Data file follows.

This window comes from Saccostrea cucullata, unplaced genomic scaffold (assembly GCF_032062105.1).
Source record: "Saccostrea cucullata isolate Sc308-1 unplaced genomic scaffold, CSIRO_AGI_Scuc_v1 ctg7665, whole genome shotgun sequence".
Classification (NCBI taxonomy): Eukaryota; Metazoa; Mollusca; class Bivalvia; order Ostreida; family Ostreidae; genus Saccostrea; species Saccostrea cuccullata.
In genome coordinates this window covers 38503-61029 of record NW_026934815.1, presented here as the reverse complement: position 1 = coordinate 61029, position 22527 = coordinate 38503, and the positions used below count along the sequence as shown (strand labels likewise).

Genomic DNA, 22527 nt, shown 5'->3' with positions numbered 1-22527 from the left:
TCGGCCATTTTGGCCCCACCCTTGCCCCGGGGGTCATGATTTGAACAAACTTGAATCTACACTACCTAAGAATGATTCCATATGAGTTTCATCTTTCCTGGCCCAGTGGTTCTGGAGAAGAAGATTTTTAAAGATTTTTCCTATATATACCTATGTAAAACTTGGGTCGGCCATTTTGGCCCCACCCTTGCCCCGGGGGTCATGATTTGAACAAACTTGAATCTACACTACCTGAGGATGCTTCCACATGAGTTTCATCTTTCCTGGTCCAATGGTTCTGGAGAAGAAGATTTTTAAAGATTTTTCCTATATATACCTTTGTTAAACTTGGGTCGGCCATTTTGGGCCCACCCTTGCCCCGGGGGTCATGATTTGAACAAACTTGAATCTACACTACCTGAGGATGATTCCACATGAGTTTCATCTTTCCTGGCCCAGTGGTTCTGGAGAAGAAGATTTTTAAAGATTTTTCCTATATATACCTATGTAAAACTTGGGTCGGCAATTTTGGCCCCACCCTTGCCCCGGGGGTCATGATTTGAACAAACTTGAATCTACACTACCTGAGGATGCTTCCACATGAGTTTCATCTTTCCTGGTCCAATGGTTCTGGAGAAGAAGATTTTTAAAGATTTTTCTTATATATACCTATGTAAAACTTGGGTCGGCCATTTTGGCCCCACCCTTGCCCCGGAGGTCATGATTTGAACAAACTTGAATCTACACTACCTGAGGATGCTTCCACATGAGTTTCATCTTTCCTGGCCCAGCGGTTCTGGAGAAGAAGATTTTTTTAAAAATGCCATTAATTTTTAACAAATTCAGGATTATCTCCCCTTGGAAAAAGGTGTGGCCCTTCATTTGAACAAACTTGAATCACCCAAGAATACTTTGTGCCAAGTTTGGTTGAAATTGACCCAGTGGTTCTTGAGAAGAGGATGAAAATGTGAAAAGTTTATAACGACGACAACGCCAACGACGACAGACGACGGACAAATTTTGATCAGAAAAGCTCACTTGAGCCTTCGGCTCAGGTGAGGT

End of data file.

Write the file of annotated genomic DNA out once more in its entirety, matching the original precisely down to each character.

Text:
This window comes from Saccostrea cucullata, unplaced genomic scaffold (assembly GCF_032062105.1).
Source record: "Saccostrea cucullata isolate Sc308-1 unplaced genomic scaffold, CSIRO_AGI_Scuc_v1 ctg7665, whole genome shotgun sequence".
Classification (NCBI taxonomy): Eukaryota; Metazoa; Mollusca; class Bivalvia; order Ostreida; family Ostreidae; genus Saccostrea; species Saccostrea cuccullata.
In genome coordinates this window covers 38503-61029 of record NW_026934815.1, presented here as the reverse complement: position 1 = coordinate 61029, position 22527 = coordinate 38503, and the positions used below count along the sequence as shown (strand labels likewise).

Genomic DNA, 22527 nt, shown 5'->3' with positions numbered 1-22527 from the left:
TCGGCCATTTTGGCCCCACCCTTGCCCCGGGGGTCATGATTTGAACAAACTTGAATCTACACTACCTAAGAATGATTCCATATGAGTTTCATCTTTCCTGGCCCAGTGGTTCTGGAGAAGAAGATTTTTAAAGATTTTTCCTATATATACCTATGTAAAACTTGGGTCGGCCATTTTGGCCCCACCCTTGCCCCGGGGGTCATGATTTGAACAAACTTGAATCTACACTACCTGAGGATGCTTCCACATGAGTTTCATCTTTCCTGGTCCAATGGTTCTGGAGAAGAAGATTTTTAAAGATTTTTCCTATATATACCTTTGTTAAACTTGGGTCGGCCATTTTGGGCCCACCCTTGCCCCGGGGGTCATGATTTGAACAAACTTGAATCTACACTACCTGAGGATGATTCCACATGAGTTTCATCTTTCCTGGCCCAGTGGTTCTGGAGAAGAAGATTTTTAAAGATTTTTCCTATATATACCTATGTAAAACTTGGGTCGGCAATTTTGGCCCCACCCTTGCCCCGGGGGTCATGATTTGAACAAACTTGAATCTACACTACCTGAGGATGCTTCCACATGAGTTTCATCTTTCCTGGTCCAATGGTTCTGGAGAAGAAGATTTTTAAAGATTTTTCTTATATATACCTATGTAAAACTTGGGTCGGCCATTTTGGCCCCACCCTTGCCCCGGAGGTCATGATTTGAACAAACTTGAATCTACACTACCTGAGGATGCTTCCACATGAGTTTCATCTTTCCTGGCCCAGCGGTTCTGGAGAAGAAGATTTTTTTAAAAATGCCATTAATTTTTAACAAATTCAGGATTATCTCCCCTTGGAAAAAGGTGTGGCCCTTCATTTGAACAAACTTGAATCACCCAAGAATACTTTGTGCCAAGTTTGGTTGAAATTGACCCAGTGGTTCTTGAGAAGAGGATGAAAATGTGAAAAGTTTATAACGACGACAACGCCAACGACGACAGACGACGGACAAATTTTGATCAGAAAAGCTCACTTGAGCCTTCGGCTCAGGTGAGGT